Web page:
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Nature Watch: Everything from Armadillos to Zebra Butterflies

Extreme Makeover

Some humans will go to extremes to change their appearances, with new hair styles and wardrobes and even facelifts, nose jobs, and tummy tucks. But no matter how drastic the change, a human being after an extreme makeover still pretty much looks like the same species. The same cannot be said of some members of the animal kingdom. Some creatures start out looking like one thing in their youth and end up looking like something completely different in adulthood.

Few would argue that the Eastern Tiger Swallowtail doesn't change for the better when it metamorphoses from a fat grub to a graceful yellow and black butterfly. But some animal "makeovers" don't yield such raving beauties. Wriggly little tadpoles turn into frogs, creatures much maligned in fairy tales. Certainly, a frog is no prince! But the new look seems to please the other frogs, and that's what it's all about. Animal makeovers, like those of many humans, are all about attracting a mate.

Sockeye Salmon, which live in the ocean as adults and in freshwater streams and lakes when young, undergo an automatic makeover when it's time to return to their native streams and spawn. While living in the ocean they have a silvery-blue-green hue but as they head for the hills they turn blood red with light green heads, and the male acquires a hunchbacked profile. In the animal kingdom, as in humankind, beauty is in the eye of the beholder.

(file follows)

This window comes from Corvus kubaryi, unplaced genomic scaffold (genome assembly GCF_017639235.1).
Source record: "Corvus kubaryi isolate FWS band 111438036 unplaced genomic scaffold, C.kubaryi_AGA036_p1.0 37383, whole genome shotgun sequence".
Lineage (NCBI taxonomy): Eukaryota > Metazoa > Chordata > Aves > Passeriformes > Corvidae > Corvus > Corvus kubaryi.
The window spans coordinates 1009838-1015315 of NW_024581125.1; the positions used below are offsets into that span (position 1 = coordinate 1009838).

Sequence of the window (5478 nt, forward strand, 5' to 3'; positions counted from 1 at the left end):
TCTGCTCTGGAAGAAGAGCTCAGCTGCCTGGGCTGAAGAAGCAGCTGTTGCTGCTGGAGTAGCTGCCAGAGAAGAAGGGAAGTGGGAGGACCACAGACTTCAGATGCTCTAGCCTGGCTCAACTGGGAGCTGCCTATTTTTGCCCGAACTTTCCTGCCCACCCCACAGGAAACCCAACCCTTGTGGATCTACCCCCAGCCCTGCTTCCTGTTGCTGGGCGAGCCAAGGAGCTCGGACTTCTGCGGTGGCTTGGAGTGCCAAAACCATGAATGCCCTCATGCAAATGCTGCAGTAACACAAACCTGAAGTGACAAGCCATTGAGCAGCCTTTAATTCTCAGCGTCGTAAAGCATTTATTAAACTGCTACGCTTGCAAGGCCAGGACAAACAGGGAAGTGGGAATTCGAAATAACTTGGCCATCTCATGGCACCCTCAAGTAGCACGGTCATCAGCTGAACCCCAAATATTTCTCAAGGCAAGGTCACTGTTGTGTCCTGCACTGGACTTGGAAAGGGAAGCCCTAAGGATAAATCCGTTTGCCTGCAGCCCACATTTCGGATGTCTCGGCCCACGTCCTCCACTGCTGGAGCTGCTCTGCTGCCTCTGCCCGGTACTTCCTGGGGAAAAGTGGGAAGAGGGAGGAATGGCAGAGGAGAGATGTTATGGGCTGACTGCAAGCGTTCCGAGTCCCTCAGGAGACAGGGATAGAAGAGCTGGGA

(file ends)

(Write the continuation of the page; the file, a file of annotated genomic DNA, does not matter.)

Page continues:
The Horned Grebe, which looks like a smallish, drab gray and white ducklike bird in winter, acquires new splendor when the breeding season rolls around in spring. Its body darkens, and its sides and neck turn a conspicuous brick-red. Its head turn jet black and is adorned by two brushlike tufts of bright yellow feathers (the "horns"), one on each side of its head. If all goes well, this makeover will gain it a mate.

Like the victims -- er, contestants -- on "Extreme Makeover," some bird species appear to undergo rhinoplasty when it's time to attract a mate. But their "nose jobs" tend to result in bigger and more conspicuous "noses," rather than something small and pert. American White Pelicans, already endowed with a sizeable bill, grow a horny orange knob toward the tip, sort of like a hood ornament. The bills of puffins grow bigger and wider and turn bright red or yellow, becoming more visible from afar. Big red feet complete the picture. What puffin of the opposite sex could resist such a display?

Learn more about the Eastern Tiger Swallowtail, Sockeye Salmon, or puffins.

 

 

 

 

 

2007 eNature.com